A data management plan (DMP) is a short (2 pages max) but critical part of your grant application which outlines how you will collect, organize, manage, store, secure, backup, preserve, and share your data.
The particular requirements of a DMP will vary among funding agencies, so it is best to always consult the agency's resources for their specific needs. Most DMPs will ask you to provide some information about:
An overview of the formats and types of data to be produced.
Research methodology (data collection, processing, and analyzing).
Roles & responsibilities in regards to data collection, description, processing, analyzing, and disseminating.
Standards you will use to describe your data (metadata).
Storage and backup procedures.
Long-term archiving and preservation plan.
Access policies and provisions for secondary uses.
Security measures taken to protect data and/or participant confidentiality.
NYU's Policy on Retention of and Access to Research Data also may factor into your DMP. Key factors in the policy include:
SPARC has also has provided a webpage to help understand the data sharing requirements of granting agencies in the US: http://researchsharing.sparcopen.org/data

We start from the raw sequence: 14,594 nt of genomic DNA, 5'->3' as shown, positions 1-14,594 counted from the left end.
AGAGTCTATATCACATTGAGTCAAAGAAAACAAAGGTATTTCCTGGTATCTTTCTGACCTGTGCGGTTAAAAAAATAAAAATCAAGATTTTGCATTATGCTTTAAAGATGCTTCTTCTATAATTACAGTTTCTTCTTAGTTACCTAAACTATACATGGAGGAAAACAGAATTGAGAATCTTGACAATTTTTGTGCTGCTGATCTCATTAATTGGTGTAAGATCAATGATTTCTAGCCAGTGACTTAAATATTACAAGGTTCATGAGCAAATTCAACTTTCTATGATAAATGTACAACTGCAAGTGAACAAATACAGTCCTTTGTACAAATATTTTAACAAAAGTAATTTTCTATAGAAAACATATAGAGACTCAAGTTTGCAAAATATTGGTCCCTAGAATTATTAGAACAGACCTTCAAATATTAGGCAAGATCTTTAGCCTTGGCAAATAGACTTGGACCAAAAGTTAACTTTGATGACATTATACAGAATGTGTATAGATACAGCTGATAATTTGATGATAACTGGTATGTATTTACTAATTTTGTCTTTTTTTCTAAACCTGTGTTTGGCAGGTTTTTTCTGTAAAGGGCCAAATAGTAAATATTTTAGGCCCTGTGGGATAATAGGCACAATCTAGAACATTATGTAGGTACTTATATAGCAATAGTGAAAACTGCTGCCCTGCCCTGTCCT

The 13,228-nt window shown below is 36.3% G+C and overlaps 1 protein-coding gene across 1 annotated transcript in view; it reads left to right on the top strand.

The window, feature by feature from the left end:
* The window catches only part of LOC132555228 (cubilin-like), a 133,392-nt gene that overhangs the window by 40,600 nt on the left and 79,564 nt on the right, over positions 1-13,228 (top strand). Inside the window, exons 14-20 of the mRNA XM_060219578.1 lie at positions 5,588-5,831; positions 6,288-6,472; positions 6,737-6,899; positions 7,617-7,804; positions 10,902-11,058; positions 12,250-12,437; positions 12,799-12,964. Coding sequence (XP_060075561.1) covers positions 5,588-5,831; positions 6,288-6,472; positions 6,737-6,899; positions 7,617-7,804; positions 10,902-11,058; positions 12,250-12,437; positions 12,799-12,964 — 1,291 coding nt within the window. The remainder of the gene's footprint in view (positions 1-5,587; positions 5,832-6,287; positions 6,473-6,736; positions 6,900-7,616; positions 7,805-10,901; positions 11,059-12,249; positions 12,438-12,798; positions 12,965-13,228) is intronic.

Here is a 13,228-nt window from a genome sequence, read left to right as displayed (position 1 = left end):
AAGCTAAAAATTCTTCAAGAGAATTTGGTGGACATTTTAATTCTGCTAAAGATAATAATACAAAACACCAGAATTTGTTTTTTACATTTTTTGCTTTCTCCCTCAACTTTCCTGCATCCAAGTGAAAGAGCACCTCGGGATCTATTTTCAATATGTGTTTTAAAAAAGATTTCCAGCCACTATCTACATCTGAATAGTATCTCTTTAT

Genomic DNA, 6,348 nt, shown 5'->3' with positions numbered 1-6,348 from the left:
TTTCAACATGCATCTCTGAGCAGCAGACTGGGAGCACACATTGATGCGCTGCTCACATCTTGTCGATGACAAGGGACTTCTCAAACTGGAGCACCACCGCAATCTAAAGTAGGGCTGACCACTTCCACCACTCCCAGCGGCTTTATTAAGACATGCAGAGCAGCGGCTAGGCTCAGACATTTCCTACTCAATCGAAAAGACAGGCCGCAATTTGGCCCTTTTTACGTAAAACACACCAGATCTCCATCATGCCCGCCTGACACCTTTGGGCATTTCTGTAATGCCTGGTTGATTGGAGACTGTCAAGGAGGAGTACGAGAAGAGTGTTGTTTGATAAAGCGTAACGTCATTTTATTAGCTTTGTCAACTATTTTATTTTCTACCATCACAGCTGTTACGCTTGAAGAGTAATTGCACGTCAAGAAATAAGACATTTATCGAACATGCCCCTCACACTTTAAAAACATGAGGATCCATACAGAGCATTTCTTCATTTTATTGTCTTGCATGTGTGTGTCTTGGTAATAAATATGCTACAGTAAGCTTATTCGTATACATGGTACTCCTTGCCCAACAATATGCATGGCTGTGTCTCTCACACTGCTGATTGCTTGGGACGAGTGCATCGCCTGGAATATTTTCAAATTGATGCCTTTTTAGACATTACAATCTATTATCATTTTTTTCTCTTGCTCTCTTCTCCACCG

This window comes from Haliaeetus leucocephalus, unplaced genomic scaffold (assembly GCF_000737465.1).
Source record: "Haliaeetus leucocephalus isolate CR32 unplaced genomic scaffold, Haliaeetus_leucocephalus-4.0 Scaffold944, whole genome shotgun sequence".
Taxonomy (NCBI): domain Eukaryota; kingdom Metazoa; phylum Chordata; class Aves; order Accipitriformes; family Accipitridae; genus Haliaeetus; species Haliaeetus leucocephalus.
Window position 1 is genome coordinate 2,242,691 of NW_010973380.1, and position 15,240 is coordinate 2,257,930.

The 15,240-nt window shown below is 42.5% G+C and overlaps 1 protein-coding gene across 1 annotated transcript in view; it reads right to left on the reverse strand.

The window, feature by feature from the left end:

We can help review your data management plans for upcoming grant applications. Feel free to book an appointment with us at your convenience!
DMPTool is an open source tool maintained by the California Digital Library that provides step-by-step guidance and information specific to many granting agencies and their directorates. DMPTool also contain templates for DMPs according to the funder and allows users to make their plans publicly available here: https://dmptool.org/public_plans.
NYU is an institutional member of the DMPTool, so you can sign into the DMP Tool using your netID and password from the institutional log-in page. Select "New York University" from the drop down menu and click "Go!"
We recommend using DMPTool to draft your data management plans. They provide a "Getting Started" guide to the platform here: https://dmptool.org/help.
Once you finish writing your DMP, you can always send it to your friendly data management librarians, Nick and Vicky, for review. You can either export your DMP as a .docx or .pdf file and email us, or use the "Request Feedback" feature in DMPTool to directly email us your plan for review.
You can view a wide variety of data management plans through the DMPTool on their public DMP page.
|Alfred P. Sloan Foundation||Yes: "How will your data and code be shared, annotated, cited, and archived? What else will you do to make your findings reproducible by other researchers?" for general projects, and for those generating "information products," there is another section that is a fuller DMP.|
|Defense Advanced Research Projects Agency (DARPA)||No|
|Department of Energy (DOE)||
Yes: a DMP for all stages of the digital data lifecycle, including capture, analysis, sharing, and preservation. The DOE’s main focus is on sharing and preservation of digital research data.
There are additional requirements for the following programs: